Malaysia’s Environment Ministry has announced that the country will not proceed with a proposed bill to prevent transborder haze pollution because of difficulties in obtaining the necessary information for prosecution purposes.
|Malaysia cancels plans for proposed transborder haze pollution bill, (Source: AFP)
Hanoi – Malaysia’s Environment Ministry has announced that the country will not proceed with a proposed bill to prevent transborder haze pollution because of difficulties in obtaining the necessary information for prosecution purposes.
Almost every dry season, smoke from fires to clear land for palm oil and pulp and paper plantations in Indonesia blankets much of the Southeast Asia region including Malaysia and Singapore, leading to concerns for public health and disruptions to travelling and tourism activities.
To address the issue, in 2014, Singapore passed the Transboundary Haze Pollution Act 2014, aiming to hold those who cause haze both criminally and civilly liable.
Malaysia's environment ministry said in a written reply to parliament on November 6 that it will not go ahead with a law, citing difficulty in enforcing it.
The ministry said a diplomatic approach through negotiations was a better way to "collectively address" haze issues involving international borders.
To enable the enforcement of a transboundary haze pollution bill, clear evidence that transboundary haze originates from neighbouring countries must be supported by sufficient data such as location maps, coordinates, landowner information and companies operating in the location of fires, the ministry said.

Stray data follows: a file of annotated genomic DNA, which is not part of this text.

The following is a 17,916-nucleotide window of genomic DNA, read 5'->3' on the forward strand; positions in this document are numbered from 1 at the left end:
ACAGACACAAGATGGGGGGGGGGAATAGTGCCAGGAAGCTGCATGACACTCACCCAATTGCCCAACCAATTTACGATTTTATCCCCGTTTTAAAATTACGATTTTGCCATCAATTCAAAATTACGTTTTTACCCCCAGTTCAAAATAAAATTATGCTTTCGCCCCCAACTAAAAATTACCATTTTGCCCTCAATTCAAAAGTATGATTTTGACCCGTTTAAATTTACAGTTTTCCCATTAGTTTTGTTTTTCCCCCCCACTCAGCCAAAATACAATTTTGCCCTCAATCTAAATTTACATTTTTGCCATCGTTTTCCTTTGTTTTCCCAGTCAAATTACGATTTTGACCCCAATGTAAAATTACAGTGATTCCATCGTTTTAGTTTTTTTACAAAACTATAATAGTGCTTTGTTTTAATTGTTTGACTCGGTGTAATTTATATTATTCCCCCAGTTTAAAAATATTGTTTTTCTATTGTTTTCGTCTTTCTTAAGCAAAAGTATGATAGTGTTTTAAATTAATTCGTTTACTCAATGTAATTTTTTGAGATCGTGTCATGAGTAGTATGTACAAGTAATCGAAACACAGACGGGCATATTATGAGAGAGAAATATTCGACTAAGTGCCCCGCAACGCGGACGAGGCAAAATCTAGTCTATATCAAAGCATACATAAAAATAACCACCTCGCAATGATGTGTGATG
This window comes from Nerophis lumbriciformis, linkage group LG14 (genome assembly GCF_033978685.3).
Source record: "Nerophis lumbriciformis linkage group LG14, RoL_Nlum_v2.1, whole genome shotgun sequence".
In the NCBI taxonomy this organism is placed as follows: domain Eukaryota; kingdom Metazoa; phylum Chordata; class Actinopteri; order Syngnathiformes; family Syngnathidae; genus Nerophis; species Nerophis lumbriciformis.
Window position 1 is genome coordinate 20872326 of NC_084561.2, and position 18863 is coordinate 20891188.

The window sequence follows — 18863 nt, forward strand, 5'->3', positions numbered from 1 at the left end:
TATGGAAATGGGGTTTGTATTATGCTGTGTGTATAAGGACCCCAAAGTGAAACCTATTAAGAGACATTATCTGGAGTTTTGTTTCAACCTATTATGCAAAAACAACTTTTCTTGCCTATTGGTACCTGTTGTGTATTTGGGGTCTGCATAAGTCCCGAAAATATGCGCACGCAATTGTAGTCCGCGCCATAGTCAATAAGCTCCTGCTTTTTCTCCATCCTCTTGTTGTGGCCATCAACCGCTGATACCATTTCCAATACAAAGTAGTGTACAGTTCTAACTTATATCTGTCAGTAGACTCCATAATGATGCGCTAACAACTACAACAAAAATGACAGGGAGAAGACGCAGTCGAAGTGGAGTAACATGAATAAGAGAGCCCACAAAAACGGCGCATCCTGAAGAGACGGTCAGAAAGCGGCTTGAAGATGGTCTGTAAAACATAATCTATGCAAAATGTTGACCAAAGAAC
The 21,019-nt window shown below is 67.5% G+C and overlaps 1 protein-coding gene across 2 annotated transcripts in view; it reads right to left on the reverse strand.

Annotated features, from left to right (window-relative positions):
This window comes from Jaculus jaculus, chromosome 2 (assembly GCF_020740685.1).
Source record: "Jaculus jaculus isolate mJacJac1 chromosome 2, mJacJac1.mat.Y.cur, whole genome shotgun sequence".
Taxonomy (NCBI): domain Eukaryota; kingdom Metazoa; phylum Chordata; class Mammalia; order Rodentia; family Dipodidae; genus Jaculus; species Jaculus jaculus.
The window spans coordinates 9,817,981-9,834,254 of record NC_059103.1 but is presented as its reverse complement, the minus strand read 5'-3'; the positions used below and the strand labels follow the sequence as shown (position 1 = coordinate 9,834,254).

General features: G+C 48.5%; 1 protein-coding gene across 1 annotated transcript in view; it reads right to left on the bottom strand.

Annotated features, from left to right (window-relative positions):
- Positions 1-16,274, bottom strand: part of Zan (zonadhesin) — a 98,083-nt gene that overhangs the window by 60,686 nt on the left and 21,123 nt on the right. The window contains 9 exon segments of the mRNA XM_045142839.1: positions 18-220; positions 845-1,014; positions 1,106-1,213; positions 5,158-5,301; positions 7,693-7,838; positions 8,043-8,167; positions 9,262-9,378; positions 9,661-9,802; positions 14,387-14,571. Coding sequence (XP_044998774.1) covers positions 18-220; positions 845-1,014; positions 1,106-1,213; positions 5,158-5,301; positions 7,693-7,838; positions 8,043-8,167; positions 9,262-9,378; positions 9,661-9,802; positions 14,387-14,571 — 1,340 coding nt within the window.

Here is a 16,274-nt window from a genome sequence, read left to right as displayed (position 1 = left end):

It said such information was difficult to obtain as it involved matters of confidentiality, security and national sovereignty.
Indonesia pledged to take measures to deal with the haze spreading to neighbouring countries, but this situation keeps happening every dry season. Last month, Malaysia called on Indonesia and the Association of Southeast Asian Nations (ASEAN) to intervene when air quality in the country reached serious levels.
Environmental protection organisation Greenpeace believes that the cross-border haze law is a measure to prevent and possibly identify companies that burn forests.
According to the organisation, since Singapore enacted its haze law, no individual or organisation has been fined or sued. That does not mean that the law is not effective because some companies were investigated due to involvement in forest fires.
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